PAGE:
Gender and Race after the 2008 Campaign

Mary Frances Berry

Tuesday, 03 Mar 2009 at 8:00 pm – Sun Room, Memorial Union

Mary Frances Berry is the Geraldine R. Segal Professor of American Social Thought and Professor of History at the University of Pennsylvania. She is the author of seven books, including The Pig Farmer's Daughter and Other Tales of American Justice: Episodes of Racism and Sexism in the Courts from 1865 to the Present; Black Resistance, White Law: A History of Constitutional Racism in America; Why ERA Failed: Politics, Women's Rights, and the Amending Process of the Constitution; Long Memory: The Black Experience in America, with John Blassingame; and Military Necessity and Civil Rights Policy: Black Citizenship and the Constitution, 1861-1868. She was previously a member of the U.S. Commission on Civil Rights, serving as chair from 1993 to 2004. She also served as the Assistant Secretary for Education in the U.S. Department of Health, Education, and Welfare; as provost of the University of Maryland and chancellor of the University of Colorado at Boulder. Part of the National Affairs Series: How Will America Change?
Mary Frances Berry has been a Geraldine R. Segal Professor of American Social Thought and Professor of History since 1987. She received her Ph.D. in History from the University of Michigan and JD from the University of Michigan Law School. She is the author of seven books, including The Pig Farmer's Daugher and Other Tales of American Justice: Episodes of Racism and Sexism in the Courts from 1865 to the Present (1999); Black Resistance, White Law: A History of Constitutional Racism in America (1994, orig. 1971); The Politics of Parenthood: Child Care, Women's Rights, and the Myth of the Good Mother (1993); Why ERA Failed: Politics, Women's Rights, and the Amending Process of the Constitution (1986); Long Memory: The Black Experience in America, with John Blassingame (1982); and Military Necessity and Civil Rights Policy: Black Citizenship and the Constitution, 1861-1868 (1977).
Professor Berry has had a distinguished career in public service. From 1980 to 2004, she was a member of the U.S. Commission on Civil Rights, and from 1993-2004 served as Chair. Between 1977 and 1980, Dr. Berry served as the Assistant Secretary for Education in the U.S. Department of Health, Education, and Welfare (HEW). She has also served as Provost of the University of Maryland and Chancellor of the University of Colorado at Boulder.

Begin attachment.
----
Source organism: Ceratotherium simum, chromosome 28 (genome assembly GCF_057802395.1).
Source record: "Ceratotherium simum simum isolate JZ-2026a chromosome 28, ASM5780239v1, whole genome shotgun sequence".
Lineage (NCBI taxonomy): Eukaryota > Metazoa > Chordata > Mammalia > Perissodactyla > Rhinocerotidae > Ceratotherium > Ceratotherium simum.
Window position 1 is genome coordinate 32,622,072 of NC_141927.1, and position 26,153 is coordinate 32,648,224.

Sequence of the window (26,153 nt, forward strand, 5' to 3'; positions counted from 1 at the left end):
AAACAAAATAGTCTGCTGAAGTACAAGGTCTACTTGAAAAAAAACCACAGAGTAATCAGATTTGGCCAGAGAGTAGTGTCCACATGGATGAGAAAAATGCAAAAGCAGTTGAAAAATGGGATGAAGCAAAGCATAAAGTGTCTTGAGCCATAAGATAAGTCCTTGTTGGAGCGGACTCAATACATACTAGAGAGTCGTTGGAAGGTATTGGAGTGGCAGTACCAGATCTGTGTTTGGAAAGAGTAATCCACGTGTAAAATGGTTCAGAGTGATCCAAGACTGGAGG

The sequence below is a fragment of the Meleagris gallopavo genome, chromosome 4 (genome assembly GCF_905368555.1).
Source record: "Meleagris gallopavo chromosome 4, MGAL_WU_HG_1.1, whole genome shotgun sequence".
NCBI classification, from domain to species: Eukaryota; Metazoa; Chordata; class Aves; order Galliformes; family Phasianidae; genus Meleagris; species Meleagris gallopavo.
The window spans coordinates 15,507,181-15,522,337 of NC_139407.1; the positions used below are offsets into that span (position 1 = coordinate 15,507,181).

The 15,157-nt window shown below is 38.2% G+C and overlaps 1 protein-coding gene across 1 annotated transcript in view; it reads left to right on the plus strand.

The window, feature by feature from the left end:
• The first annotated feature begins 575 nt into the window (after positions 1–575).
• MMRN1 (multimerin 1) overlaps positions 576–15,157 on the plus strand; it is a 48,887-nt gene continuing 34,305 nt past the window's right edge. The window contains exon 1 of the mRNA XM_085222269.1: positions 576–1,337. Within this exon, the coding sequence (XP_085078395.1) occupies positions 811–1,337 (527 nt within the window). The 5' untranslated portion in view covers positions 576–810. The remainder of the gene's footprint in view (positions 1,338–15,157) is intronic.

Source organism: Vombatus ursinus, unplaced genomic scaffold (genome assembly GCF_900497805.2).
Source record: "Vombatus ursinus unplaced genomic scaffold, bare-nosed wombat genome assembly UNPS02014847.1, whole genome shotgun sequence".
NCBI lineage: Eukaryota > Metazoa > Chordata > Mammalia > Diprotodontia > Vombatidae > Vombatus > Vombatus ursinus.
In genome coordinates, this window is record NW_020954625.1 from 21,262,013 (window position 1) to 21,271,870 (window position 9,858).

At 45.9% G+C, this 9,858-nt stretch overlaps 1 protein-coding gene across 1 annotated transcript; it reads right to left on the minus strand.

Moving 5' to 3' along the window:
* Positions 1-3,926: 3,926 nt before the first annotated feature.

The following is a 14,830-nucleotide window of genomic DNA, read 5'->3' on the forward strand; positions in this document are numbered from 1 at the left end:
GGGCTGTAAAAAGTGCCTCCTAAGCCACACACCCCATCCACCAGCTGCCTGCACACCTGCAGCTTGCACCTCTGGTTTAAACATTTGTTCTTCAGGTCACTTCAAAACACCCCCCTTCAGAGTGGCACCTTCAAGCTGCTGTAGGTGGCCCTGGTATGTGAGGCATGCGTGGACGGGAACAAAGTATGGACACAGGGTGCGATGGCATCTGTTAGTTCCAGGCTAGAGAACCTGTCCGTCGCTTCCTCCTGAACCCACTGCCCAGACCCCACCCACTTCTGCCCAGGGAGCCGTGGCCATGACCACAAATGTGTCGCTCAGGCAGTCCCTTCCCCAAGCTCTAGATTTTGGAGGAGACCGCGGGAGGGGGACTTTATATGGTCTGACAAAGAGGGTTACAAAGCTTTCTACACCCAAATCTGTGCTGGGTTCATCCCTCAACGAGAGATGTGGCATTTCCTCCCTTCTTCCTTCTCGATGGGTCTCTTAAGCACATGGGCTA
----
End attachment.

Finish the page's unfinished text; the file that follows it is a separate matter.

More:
In recognition of her scholarship and public service, Professor Berry has received 32 honorary doctoral degrees and many awards, including the NAACP's Roy Wilkins Award, the Rosa Parks Award of the Southern Christian Leadership Conference, and the Ebony Magazine Black Achievement Award. She is one of 75 women featured in I Dream A World: Portraits of Black Women Who Changed America. Sienna College Research Institute and the Women's Hall of Fame designated her one of "America's Women of the Century." In 1990-91 she was President of the Organization of American Historians.

Professor Berry teaches the History of American Law, and the History of Law and Social Policy. She also advises students in African American History.

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This lecture was made possible in part by the generosity of F. Wendell Miller, who left his entire estate jointly to Iowa State University and the University of Iowa. Mr. Miller, who died in 1995 at age 97, was born in Altoona, Illinois, grew up in Rockwell City, graduated from Grinnell College and Harvard Law School and practiced law in Des Moines and Chicago before returning to Rockwell City to manage his family's farm holdings and to practice law. His will helped to establish the F. Wendell Miller Trust, the annual earnings on which, in part, helped to support this activity.

Cosponsored By:
  • LAS Miller Lecture Fund
  • National Affairs
  • YWCA
  • Committee on Lectures (funded by GSB)